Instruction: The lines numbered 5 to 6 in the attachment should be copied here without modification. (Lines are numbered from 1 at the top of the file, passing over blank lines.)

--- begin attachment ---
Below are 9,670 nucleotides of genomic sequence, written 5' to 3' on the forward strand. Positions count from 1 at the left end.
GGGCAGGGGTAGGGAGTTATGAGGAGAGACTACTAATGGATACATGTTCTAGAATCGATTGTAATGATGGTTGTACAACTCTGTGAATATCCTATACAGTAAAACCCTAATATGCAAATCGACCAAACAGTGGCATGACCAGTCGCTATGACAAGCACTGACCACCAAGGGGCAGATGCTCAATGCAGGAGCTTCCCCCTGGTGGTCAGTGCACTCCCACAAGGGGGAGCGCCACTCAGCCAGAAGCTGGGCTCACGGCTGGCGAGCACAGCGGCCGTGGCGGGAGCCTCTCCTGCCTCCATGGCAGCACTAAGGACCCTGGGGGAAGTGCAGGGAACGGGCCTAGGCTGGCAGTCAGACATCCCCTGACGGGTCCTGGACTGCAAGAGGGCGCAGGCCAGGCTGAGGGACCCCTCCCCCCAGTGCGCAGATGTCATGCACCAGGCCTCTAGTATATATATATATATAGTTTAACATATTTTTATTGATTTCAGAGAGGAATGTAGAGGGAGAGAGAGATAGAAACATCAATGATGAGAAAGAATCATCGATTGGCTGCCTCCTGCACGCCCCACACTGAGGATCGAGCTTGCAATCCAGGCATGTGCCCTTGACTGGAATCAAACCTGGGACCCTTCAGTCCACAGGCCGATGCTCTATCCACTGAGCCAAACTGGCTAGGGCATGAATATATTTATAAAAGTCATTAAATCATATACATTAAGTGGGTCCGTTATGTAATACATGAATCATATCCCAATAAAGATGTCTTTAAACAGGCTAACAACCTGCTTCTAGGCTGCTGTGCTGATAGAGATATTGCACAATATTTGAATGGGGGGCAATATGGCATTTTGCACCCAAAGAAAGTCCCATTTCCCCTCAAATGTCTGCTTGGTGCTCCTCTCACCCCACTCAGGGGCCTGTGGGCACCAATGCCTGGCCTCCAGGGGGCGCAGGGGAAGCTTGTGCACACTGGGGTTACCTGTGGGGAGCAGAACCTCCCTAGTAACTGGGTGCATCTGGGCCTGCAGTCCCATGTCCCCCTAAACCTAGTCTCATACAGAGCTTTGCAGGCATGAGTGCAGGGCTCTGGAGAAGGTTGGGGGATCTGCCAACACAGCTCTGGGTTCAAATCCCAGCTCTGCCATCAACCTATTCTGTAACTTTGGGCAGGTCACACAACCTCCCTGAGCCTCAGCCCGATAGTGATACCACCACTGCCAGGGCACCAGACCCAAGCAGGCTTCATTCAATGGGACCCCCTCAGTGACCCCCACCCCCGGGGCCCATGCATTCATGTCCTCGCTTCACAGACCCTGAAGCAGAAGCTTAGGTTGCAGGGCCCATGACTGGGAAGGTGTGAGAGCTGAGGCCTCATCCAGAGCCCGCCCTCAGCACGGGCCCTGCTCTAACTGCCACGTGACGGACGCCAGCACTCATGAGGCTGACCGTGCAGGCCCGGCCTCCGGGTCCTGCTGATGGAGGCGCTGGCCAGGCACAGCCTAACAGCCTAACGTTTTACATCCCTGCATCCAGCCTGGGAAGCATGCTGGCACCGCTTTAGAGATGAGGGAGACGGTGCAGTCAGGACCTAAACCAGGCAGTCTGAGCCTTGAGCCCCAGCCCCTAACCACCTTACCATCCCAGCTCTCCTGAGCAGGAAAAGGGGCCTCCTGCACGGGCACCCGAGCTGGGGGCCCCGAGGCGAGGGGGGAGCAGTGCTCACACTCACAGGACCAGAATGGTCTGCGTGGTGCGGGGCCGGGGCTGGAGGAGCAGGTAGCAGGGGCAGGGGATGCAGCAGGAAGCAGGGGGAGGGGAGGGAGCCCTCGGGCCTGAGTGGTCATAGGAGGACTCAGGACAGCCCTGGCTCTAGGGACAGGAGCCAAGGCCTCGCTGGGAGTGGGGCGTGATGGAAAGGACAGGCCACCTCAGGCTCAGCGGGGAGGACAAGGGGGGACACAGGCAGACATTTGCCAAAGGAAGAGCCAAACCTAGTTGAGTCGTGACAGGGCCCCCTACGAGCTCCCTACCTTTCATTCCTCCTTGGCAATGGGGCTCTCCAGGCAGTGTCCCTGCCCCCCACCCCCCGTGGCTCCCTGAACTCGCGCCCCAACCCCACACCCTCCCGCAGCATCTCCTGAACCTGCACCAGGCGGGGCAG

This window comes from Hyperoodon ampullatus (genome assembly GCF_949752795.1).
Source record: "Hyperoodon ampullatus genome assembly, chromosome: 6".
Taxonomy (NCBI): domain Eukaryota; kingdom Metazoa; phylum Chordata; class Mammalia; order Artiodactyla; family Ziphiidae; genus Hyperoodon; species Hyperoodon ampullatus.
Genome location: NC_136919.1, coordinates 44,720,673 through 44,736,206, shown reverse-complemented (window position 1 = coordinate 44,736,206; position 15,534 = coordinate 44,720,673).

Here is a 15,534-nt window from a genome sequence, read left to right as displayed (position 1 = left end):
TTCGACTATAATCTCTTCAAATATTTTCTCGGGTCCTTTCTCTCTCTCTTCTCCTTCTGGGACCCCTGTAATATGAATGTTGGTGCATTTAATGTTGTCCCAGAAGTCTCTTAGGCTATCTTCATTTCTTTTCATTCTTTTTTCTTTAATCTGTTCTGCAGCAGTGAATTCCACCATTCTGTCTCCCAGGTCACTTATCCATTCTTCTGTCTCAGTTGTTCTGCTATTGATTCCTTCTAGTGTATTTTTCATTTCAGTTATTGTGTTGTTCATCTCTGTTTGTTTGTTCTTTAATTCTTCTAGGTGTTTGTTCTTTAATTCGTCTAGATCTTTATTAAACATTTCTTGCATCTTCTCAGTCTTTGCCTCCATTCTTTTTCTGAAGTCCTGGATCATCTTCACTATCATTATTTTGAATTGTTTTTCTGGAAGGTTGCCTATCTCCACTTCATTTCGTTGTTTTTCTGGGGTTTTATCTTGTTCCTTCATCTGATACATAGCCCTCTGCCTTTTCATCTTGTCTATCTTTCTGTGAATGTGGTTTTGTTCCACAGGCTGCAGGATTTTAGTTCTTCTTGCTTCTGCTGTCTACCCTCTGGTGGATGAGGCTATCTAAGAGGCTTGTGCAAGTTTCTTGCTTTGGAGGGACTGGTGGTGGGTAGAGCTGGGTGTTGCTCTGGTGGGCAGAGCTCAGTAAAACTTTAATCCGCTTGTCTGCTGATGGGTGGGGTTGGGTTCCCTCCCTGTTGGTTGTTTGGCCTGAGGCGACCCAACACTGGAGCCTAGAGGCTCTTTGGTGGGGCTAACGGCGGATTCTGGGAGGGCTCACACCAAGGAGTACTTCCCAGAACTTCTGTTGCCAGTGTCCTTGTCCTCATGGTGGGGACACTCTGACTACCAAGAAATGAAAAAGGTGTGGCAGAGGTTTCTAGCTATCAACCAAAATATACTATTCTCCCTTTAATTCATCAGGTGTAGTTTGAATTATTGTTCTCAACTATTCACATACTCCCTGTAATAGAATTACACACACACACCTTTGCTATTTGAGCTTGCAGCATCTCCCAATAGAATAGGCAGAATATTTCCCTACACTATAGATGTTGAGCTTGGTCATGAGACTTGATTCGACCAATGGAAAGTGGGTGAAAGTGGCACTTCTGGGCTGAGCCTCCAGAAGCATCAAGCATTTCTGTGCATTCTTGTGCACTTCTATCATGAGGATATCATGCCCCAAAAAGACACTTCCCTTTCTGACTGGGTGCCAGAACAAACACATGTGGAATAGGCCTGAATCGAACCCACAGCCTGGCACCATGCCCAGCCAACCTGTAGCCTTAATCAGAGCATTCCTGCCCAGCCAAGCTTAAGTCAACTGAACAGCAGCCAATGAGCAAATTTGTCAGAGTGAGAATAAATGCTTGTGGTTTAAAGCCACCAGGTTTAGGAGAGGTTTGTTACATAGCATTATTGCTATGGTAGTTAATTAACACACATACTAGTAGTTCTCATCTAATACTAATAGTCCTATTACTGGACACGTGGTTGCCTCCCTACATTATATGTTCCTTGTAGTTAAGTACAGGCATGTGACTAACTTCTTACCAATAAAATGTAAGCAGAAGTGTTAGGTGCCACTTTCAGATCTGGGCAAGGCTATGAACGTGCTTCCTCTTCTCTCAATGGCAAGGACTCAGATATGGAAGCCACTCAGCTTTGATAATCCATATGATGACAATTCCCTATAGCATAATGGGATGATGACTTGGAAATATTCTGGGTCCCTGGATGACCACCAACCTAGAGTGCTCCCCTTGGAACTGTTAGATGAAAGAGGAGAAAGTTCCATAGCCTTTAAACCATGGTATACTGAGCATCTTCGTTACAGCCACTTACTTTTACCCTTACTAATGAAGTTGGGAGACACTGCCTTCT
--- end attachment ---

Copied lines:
Taxonomy (NCBI): domain Eukaryota; kingdom Metazoa; phylum Chordata; class Mammalia; order Artiodactyla; family Ziphiidae; genus Hyperoodon; species Hyperoodon ampullatus.
Genome location: NC_136919.1, coordinates 44,720,673 through 44,736,206, shown reverse-complemented (window position 1 = coordinate 44,736,206; position 15,534 = coordinate 44,720,673).